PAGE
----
A Movie So At Ease With Itself.
The weirdness and slow pacing never bothered me — this film is confident without trying to win you over.
American Film Institute’s Ranking: #22/100
Academy Awards: Nominated for four winning for special effects.
This movie opens with a 30 minute sequence without a single speck of dialogue. It ends with a cosmic fever dream of technicolor leaving us only with questions. It’s completely weird, but it isn’t trying to impress us or convince us of anything; it just does what it wants to without a sales pitch.
It’s the difference between trying to convince you that it’s artsy (hey! look at how avant-garde I am!) and just being artsy (I don’t really give a fuck what you think). Somehow the latter dismissive approach was the better way to win me over. The pace is sometimes equal to the velocity of a snail, but the plodding builds to exquisite moments.
The movie happens in three phases: pre-history, the future, and the slightly further future.
In the African veldt we see our ancestors as apes. An odd obelisk appears that grants them consciousness to start using weapons. This fast forwards to the human race in space where this gift of higher intelligence has allowed them to build impressive spacecraft. The obelisk is rediscovered which then sends the human race further into space to get answers.
This movie is a strange one but outside of the ending sequence which involved an embryonic star baby, nothing was too over the top. The brilliant moments are sometimes muddled by what I think is just a complete miss of an ending.
AI vs. Human
The classic feature of this film is when two astronauts (Bowman and Poole) are flying to Jupiter with the best class of AI (a HAL 9000 computer). HAL begins to tests the astronauts intelligence via gathering information through conversation and playing chess. He reports that a satellite communication device is down, but when they go to repair it, they find no errors.
A HAL 9000 has never been wrong before.
With the computer acting strange, Bowman and Poole lock themselves in the cockpit of a pod and discuss disconnecting HAL. Unbeknowst to them, HAL reads their lips and begins a murderous run: he kills the people on board who are in hibernation, severs Poole’s oxygen cord when he’s outside the spacecraft, and locks Bowman out from reentering the ship.
Using some good ol’ fashion human values of ingenuity and bravery, Bowman is able to get back on board and start disconnecting HAL’s memory. It’s an eery fucking scene:
We see HAL die just like a human before our eyes, he pleads for his life in his monotone voice as he begins to revert back to his childhood as his memory goes. Anyone who has lost someone to dementia has relived this same torment as their loved ones begins to reference things no longer here.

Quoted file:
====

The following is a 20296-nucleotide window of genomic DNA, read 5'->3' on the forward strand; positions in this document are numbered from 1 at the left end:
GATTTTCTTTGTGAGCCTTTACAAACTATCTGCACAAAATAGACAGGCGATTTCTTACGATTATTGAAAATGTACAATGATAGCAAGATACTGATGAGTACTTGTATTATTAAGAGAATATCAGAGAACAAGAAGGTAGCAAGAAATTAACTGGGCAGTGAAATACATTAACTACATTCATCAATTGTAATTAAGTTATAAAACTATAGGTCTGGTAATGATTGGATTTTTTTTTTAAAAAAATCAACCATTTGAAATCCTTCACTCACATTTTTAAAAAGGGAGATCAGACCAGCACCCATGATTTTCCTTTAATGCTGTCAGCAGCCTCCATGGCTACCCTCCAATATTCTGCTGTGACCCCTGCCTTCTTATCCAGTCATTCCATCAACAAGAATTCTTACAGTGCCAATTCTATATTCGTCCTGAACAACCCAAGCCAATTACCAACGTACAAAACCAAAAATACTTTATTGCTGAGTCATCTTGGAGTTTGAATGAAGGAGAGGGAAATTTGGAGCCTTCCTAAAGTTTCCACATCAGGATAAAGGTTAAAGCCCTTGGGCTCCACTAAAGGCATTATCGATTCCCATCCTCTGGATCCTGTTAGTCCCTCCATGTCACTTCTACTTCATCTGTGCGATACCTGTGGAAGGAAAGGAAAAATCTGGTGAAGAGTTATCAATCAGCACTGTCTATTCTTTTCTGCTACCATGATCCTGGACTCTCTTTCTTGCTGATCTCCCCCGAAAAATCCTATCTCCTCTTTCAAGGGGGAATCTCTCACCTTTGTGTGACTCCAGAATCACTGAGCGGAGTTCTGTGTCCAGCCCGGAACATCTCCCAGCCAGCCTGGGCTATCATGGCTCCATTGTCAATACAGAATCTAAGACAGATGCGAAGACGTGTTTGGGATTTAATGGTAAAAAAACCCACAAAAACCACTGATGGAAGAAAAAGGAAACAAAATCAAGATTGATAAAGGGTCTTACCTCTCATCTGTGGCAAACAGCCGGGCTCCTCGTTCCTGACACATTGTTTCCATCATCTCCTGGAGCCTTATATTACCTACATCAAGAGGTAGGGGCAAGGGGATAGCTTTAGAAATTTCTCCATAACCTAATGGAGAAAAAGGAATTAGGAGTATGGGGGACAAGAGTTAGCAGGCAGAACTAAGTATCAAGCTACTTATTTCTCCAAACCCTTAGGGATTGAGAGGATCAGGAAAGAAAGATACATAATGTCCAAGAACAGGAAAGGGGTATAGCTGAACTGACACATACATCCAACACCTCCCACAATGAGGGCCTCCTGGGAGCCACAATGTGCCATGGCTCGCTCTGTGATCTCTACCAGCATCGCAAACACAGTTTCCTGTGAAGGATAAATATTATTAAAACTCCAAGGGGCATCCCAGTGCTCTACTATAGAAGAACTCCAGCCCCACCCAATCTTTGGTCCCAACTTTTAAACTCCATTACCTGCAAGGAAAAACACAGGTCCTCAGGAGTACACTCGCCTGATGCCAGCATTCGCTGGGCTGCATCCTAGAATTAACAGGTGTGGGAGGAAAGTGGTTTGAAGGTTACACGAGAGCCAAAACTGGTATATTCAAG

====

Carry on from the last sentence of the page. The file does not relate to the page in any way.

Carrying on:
HAL is a murderer and in the spirit of preservation, Bowman was smart to disconnect him to save his own life. But, was HAL really guilty for his sins? Can a computer really have culpability when it’s only been programmed by us to do what it’s meant to do? What does that mean for us as humans if we don’t have free will and we are just like Hal, computations of biology instead of numbers?
What’s even weirder is a scene involving Poole; he receives a transmission from his family back home and listens to it with complete nonchalant apathy. He’s acting like a robot, cut off from the important things in the world. Juxtaposed with HAL, who acts out in an emotional frenzy, it makes you wonder he was being more “human” when on that ship.
Slow and Steady.
The movie builds tension through an extremely slow canter of steps. The quotidian life of astronauts is given a ton of screen time. I still vividly remember the sequence of the pod leaving the hatch to get to the satellite to retrieve the broken part.
There were several times I felt the urge to pick up my phone (nothing of importance happens during these long sequences) and there is no way such a film would be made today; all these “unnecessary” parts would have been chopped away. However, I do feel like it captured something very realistic about space life. Waiting in silence as you see the magnitude of space in the back and the danger of the mission in the foreground, it makes everything seem perilous.
Winning an academy for sounds and effects, there are many beautiful shots that even today make you take a second look:
Slow but good.
Other People’s Takes:
- Deacon’s Den: It was the first time I came across a film that didn’t explain itself to me right away. Honestly it never explains itself at all, but has the viewer piece together what they feel it is about.”
- Eternality Tan: “Kubrick’s most influential film still remains way ahead of its time and is arguably the greatest sci-fi film ever made.”
- Wonders in the Dark: “This tremendous work stands as a seismic influence on modern cinematic storytelling and visual craft. More crucially, it serves as an inspirational testament to the utterly moving power of filmed imagination.